The motivation of the person saying this was compassion – but Jesus seems to be suggesting that the resolution of feelings of wretchedness, of being burdened with guilt – is not to turn away from it, but to face it head on and confess it that one might return to one’s house justified – being unburdened, being comforted.

 

How do we continue in this inward journey towards God, seeing our inner wretchedness, without being discouraged, or without avoiding this most necessary confrontation with the truth about ourselves before we would see God?

 

It is surely to undertake this journey, holding always before our eyes, the Cross. 

St. Paul puts it so beautifully: BRETHREN, I declare unto you the Gospel which I preached unto you, which also ye have received, and wherein ye stand; by which also ye are saved, if ye keep in memory what I preached unto you, unless ye have believed in vain.  For I delivered unto you first of all that which I also received, how that Christ died for our sins according to the Scriptures; and that he was buried, and that he rose again the third day according to the Scriptures. 

 

So we confront our wretchedness, not hiding it or turning away from it, but fully acknowledging it in the light of the mercy of God shown us in the sacrifice of Christ. 

 

The Prayer Book prayers assume that we are all continuing in this journey inwardly.  And that the prayers will make sense to us, because we are continually seeing the truth about ourselves – the Holy Spirit is leading us into all truth.  We are walking humbly, not in a false humility, but truly seeing ever more deeply into our wretchedness, because we are journeying ever more deeply into the heart of God.  And in the light of that glory – which does not oppress us or overwhelm us when known in the light of the Cross – we freely acknowledge our wretchedness and God’s goodness. 

 

Dante, in the Divine Comedy undertakes this journey.  By grace, he must walk all the way through the depths of hell – that is, through the depths of the depravity of his own soul – before he can, by grace, be purified as he climbs up the mountain of purgatory and by grace have his eyes prepared for the vision of God.

 

The wretchedness that we are acknowledging Sunday by Sunday is not old wretchedness of sins we have confessed before because we trust that we have been fully forgiven them.  But it is new wretchedness that we confess here, seen since our last confession in the light of a greater grasp of the beauty and majesty and glory and love of God shown us in Jesus Christ.

 

It is the responsibility of the preacher Sunday by Sunday to help us to see our sin by pointing out the glory of God in the face of Jesus Christ and perhaps less often by a pointed reflection on our own sin.  But it is not just on Sunday that this should happen.  If we are living honest lives, daily searching for God, we will find ourselves daily reflecting on our actions, our words, our thoughts, and we will come here on Sunday quite aware of our failings, new failings, and able to use easily these humbling words in all honesty.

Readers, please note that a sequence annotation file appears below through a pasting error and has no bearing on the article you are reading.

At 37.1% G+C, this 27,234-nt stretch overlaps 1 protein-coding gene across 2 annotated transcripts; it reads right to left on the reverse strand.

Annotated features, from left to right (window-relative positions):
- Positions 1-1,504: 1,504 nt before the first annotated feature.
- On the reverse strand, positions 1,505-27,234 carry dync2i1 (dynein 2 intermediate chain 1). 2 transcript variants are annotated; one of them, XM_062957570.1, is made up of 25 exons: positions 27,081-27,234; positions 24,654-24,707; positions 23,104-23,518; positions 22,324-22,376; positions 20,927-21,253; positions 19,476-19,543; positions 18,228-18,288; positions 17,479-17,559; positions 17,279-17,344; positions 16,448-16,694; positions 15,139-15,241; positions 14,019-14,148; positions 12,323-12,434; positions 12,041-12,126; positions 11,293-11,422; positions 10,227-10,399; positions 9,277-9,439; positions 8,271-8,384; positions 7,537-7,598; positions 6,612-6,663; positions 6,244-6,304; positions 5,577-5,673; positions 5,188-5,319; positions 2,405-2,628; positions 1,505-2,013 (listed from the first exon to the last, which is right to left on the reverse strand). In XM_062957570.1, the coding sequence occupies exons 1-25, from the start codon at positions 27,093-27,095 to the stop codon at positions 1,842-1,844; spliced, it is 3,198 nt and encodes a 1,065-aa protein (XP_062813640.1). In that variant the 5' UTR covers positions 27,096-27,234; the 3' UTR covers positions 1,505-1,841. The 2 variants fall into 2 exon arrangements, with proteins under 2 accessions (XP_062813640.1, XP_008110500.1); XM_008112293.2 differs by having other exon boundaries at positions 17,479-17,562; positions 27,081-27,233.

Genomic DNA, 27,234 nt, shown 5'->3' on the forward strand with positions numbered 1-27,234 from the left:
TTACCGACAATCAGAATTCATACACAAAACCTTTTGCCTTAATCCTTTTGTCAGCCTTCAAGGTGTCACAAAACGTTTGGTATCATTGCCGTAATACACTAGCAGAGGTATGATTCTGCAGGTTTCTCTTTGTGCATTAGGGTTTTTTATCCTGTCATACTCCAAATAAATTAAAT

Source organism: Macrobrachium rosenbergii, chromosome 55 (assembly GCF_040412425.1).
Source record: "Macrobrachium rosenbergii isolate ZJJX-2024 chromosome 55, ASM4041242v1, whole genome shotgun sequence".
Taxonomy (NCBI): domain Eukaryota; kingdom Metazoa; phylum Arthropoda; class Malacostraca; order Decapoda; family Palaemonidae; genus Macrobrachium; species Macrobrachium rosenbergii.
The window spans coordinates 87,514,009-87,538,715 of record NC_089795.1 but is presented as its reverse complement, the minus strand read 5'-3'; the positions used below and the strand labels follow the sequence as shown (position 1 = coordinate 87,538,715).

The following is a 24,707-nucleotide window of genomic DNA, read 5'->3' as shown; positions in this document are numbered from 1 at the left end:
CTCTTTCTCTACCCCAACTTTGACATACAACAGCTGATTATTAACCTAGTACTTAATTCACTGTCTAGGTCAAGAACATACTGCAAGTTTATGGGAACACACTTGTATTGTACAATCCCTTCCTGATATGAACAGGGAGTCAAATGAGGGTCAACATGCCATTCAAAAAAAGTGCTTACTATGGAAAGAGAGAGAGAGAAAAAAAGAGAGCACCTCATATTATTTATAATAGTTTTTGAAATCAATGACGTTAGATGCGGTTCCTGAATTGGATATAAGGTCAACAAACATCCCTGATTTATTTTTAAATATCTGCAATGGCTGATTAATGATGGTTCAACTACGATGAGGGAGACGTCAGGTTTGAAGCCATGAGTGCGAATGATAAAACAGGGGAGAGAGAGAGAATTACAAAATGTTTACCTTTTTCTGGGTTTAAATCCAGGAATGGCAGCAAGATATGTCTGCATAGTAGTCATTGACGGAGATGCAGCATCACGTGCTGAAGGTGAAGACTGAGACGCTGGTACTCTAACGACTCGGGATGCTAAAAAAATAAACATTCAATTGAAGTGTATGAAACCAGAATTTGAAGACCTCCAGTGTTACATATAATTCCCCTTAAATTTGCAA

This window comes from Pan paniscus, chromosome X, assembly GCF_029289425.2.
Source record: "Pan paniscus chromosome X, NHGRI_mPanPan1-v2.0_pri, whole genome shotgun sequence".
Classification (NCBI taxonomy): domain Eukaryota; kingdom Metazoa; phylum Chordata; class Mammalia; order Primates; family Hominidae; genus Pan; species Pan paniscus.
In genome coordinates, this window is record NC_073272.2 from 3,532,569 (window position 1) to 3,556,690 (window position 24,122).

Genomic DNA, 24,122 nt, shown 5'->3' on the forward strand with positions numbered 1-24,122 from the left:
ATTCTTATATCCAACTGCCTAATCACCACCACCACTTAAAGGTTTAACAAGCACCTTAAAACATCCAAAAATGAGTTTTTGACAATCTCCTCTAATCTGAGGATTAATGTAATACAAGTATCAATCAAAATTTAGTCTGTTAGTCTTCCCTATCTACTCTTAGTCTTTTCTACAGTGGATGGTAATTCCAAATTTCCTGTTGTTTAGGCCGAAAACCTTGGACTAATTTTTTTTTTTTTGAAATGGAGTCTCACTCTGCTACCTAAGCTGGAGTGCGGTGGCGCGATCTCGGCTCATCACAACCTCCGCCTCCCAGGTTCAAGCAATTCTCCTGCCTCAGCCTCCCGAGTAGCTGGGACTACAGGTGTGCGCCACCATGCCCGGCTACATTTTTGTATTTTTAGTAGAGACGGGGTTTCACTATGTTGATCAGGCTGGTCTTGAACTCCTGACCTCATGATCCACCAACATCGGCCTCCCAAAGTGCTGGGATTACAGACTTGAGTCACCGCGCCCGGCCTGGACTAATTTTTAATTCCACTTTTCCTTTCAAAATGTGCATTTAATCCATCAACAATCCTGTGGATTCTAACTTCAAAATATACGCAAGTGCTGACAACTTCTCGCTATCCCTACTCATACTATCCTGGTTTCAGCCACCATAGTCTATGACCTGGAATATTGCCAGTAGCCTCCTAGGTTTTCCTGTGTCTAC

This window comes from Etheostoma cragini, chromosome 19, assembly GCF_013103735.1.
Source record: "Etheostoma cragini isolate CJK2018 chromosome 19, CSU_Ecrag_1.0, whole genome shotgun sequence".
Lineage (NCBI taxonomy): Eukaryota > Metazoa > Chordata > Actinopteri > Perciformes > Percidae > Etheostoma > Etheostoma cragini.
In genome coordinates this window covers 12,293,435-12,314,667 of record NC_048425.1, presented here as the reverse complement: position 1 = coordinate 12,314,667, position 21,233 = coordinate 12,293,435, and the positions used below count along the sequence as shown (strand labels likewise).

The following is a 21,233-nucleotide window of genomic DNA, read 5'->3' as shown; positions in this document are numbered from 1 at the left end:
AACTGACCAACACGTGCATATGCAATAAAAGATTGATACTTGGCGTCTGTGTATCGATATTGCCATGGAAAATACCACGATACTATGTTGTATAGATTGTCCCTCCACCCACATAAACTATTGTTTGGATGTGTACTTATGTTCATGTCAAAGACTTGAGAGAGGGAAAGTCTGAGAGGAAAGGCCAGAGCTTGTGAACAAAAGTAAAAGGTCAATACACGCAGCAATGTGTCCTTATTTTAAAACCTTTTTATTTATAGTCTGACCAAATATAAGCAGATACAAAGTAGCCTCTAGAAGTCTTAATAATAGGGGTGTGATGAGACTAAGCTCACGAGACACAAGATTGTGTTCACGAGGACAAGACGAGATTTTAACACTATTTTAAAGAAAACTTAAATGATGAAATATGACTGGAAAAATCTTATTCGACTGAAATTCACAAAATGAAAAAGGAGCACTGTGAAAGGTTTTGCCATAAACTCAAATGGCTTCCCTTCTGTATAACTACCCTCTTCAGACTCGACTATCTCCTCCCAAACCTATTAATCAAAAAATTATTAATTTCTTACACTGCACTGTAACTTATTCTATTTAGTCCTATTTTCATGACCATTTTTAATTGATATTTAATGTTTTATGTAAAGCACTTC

The greatest saints would have the most comfort with this sort of language in prayer because they are seeing more clearly than anyone else the greatness of God and the wretchedness of man without God. 

 

Listen to St. Paul - I am the least of the Apostles, that am not worthy to be called an Apostle, because I persecuted the Church of God.  But by the grace of God I am what I am: and his grace which was bestowed upon me was not in vain; but I laboured more abundantly than they all; yet not I, but the grace of God which was with me.

 

If we find the language of the Prayer Book jarring, it is a moment to consider if we have stopped looking inwardly to find God.

 

The Cross – God’s mercy stretched out plainly for the whole world to see – enables us to penetrate more deeply through the layers of sin which hinder our sight.  It is only as these layers of sin are removed by our trust in Christ’s sacrifice that we will enter the Kingdom of heaven and see the vision of God.

 

O GOD, who declarest thy almighty power most chiefly in showing mercy and pity: Mercifully grant unto us such a measure of thy grace, that we, running the way of thy commandments, may obtain thy gracious promises, and be made partakers of thy heavenly treasure; through Jesus Christ our Lord.  Amen.